A wild morning drive shakes up the mundane

BY RANDALL RIGSBEE, News + Record Staff
Posted 6/28/19

There are few things more mundane than the daily commute to work.

So familiar is the route, my phone alerts me of my destination every morning before I know it for sure myself. My car, which is …

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A wild morning drive shakes up the mundane

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There are few things more mundane than the daily commute to work.

So familiar is the route, my phone alerts me of my destination every morning before I know it for sure myself. My car, which is every bit as smart as my phone, could probably travel the route without any help from me.

Along the way there are occasional hiccups — detours for road construction, or a wreck; plus you always need to be on the lookout for swerving texters, no matter how well you know the road — but the journey is consistent enough to be predictable. I even pass the same folks every morning, usually around the same geographical points.

I don’t dislike the predictability. It’s what gets me to and fro without hassle or incident, and allows a few quiet minutes in the morning to sort out the day’s doings before things gets fully involved. I usually enjoy a cup of coffee as I navigate the well-traveled route.

A more exciting drive — whatever that might mean — isn’t what I’m after.

But sometimes the familiar yields the unexpected, even just a little thing, to enliven the routine proceedings.

About two miles into my morning commute one day last week, one of those little moments occurred when, just as I rounded a curve, I spotted a coyote. They aren’t uncommon throughout North Carolina, and I’m aware of their presence, hearing them in the distance on any given summer evening. But I rarely see them and this sight — a beautiful wild animal crossing the road on an otherwise routine drive — thrilled me more than I probably should admit, since it makes it seem like I don’t get out much.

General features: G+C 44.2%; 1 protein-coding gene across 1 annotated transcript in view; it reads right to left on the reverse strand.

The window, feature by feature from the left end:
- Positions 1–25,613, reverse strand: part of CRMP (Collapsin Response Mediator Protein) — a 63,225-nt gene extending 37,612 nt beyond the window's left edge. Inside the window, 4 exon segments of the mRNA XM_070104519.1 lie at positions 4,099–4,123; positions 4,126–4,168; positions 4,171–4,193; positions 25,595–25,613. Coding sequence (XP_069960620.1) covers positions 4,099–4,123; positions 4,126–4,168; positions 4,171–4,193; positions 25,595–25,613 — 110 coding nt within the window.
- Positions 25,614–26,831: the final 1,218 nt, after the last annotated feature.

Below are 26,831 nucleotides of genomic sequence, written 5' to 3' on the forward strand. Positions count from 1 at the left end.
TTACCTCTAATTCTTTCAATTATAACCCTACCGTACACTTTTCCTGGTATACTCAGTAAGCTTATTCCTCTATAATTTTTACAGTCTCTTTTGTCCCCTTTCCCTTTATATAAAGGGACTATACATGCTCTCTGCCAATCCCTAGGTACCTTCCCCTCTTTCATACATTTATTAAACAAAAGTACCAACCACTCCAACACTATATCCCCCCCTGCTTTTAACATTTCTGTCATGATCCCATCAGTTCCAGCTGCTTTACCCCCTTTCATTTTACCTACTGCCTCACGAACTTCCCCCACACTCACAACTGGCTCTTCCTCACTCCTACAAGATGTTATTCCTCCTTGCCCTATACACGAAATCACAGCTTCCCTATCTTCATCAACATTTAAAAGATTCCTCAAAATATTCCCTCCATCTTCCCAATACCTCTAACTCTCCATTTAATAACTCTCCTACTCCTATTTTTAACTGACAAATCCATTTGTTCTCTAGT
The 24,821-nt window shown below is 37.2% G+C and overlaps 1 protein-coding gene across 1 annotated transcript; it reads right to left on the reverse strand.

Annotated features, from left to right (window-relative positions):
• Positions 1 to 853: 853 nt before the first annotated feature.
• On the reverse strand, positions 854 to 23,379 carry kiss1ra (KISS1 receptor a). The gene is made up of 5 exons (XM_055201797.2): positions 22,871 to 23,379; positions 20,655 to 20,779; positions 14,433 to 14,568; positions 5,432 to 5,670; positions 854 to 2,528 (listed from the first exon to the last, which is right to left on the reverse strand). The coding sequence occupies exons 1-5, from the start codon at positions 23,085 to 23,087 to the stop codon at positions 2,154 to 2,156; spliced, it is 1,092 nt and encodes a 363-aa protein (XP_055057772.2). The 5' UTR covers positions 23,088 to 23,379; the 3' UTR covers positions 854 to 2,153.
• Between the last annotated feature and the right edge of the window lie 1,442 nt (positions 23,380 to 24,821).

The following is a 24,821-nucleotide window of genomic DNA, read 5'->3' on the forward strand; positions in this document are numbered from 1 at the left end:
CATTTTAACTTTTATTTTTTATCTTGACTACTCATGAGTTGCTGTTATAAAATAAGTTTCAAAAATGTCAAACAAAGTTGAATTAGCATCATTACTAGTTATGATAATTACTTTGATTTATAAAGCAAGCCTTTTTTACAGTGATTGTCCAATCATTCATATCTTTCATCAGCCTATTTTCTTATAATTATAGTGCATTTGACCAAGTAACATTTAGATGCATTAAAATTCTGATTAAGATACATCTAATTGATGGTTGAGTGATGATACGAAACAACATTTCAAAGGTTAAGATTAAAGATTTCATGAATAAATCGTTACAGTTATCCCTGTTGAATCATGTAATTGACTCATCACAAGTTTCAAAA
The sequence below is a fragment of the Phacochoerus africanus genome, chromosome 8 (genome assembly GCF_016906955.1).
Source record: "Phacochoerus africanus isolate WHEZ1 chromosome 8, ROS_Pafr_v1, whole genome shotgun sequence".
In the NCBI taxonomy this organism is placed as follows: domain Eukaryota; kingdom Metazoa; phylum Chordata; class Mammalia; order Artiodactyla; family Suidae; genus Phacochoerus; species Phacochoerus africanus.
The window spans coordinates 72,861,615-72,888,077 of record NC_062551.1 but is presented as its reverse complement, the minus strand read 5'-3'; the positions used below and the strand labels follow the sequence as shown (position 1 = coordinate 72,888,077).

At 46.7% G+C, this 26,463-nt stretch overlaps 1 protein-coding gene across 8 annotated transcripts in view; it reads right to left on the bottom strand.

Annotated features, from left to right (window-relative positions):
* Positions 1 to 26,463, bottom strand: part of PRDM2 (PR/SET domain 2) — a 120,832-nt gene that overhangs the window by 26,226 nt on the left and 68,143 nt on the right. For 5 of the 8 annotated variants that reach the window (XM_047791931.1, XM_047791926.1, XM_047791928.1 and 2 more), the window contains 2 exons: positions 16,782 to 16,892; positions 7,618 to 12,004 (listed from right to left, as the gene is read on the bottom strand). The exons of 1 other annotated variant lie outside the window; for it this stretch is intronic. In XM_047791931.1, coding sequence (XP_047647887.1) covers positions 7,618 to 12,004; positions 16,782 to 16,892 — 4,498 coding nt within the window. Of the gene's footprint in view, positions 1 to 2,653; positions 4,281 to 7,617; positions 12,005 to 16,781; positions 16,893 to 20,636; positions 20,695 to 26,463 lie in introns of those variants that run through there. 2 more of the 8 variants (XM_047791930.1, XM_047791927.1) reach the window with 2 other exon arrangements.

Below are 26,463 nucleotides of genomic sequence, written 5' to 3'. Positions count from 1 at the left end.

A few miles farther along, I was treated to another wild animal sighting, though this one less majestic — and much tinier — than the pretty coyote: a mouse.

We know chickens cross roads to get to the other side, but what drove this mouse scurrying in a southward direction across the two lanes of road in front of me, I can only speculate. Regardless, I was beginning to notice a recurring theme to the morning drive. All I needed was a wolf or an armadillo to cross in front of me to really send this less-routine morning drive into the stratosphere.

I saw neither of those things — it just wasn’t in the cards that day — but before I reached the office, still a few miles away, I witnessed more wildness, and a bit of animal drama. Just ahead of me, four or five deer crossed the highway and, looking to my right from where they’d come, I notice one timid fawn had failed to make the crossing, lingering behind, alone. I turned my attention to the left and noticed mom and dad watching, waiting for the baby to follow. As much as I wanted to witness a happy ending to the situation, my drove compelled me onward and leaving me unsure how the drama ended, though rooting strongly for the fawn.

Once at work, I parked the car, got out, and headed for the office door. But, not yet finished with this morning’s theme, a final wild thing caught my attention: a butterfly so naturally camouflaged it looked like a dried, brown leaf. It wasn’t the most beautiful butterfly I’ve seen, but it was easily the most interesting.

Being treated to such a unique set of scenery on such a routine morning drive had to bode well for the day, I decided, even if I don’t necessarily believe such things.

Getting busy and turning my mind to more meaty matters for the next few hours, I temporarily forgot about my morning’s menagerie. But as I climbed back in my car at the end of the work day to drive the morning route in reverse, it occurred to me that it had been a very good day; and whether those critters deserved it or not, I gave a generous amount of credit to the coyote, the mouse, the deer and the insect with impeccable taste in camo.


Randall Reflects


Randall Reflects


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